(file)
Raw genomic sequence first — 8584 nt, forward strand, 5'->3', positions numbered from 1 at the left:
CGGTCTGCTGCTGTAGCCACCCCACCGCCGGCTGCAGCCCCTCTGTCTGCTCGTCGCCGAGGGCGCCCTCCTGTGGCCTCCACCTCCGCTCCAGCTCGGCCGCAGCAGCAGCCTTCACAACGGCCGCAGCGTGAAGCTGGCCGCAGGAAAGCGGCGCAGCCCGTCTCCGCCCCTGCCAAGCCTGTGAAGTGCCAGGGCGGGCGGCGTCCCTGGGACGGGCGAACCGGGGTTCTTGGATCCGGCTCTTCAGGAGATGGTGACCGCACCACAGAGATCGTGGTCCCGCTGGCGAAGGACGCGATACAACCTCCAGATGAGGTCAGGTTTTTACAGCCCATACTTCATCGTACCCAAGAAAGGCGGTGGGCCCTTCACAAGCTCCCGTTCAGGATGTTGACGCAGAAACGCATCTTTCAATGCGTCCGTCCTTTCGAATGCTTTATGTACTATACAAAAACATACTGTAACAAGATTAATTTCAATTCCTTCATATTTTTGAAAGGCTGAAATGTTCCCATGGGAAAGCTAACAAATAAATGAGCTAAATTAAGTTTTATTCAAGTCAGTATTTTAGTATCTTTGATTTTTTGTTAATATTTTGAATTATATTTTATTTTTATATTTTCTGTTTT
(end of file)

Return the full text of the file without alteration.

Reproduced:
Raw genomic sequence first — 8584 nt, forward strand, 5'->3', positions numbered from 1 at the left:
CGGTCTGCTGCTGTAGCCACCCCACCGCCGGCTGCAGCCCCTCTGTCTGCTCGTCGCCGAGGGCGCCCTCCTGTGGCCTCCACCTCCGCTCCAGCTCGGCCGCAGCAGCAGCCTTCACAACGGCCGCAGCGTGAAGCTGGCCGCAGGAAAGCGGCGCAGCCCGTCTCCGCCCCTGCCAAGCCTGTGAAGTGCCAGGGCGGGCGGCGTCCCTGGGACGGGCGAACCGGGGTTCTTGGATCCGGCTCTTCAGGAGATGGTGACCGCACCACAGAGATCGTGGTCCCGCTGGCGAAGGACGCGATACAACCTCCAGATGAGGTCAGGTTTTTACAGCCCATACTTCATCGTACCCAAGAAAGGCGGTGGGCCCTTCACAAGCTCCCGTTCAGGATGTTGACGCAGAAACGCATCTTTCAATGCGTCCGTCCTTTCGAATGCTTTATGTACTATACAAAAACATACTGTAACAAGATTAATTTCAATTCCTTCATATTTTTGAAAGGCTGAAATGTTCCCATGGGAAAGCTAACAAATAAATGAGCTAAATTAAGTTTTATTCAAGTCAGTATTTTAGTATCTTTGATTTTTTGTTAATATTTTGAATTATATTTTATTTTTATATTTTCTGTTTT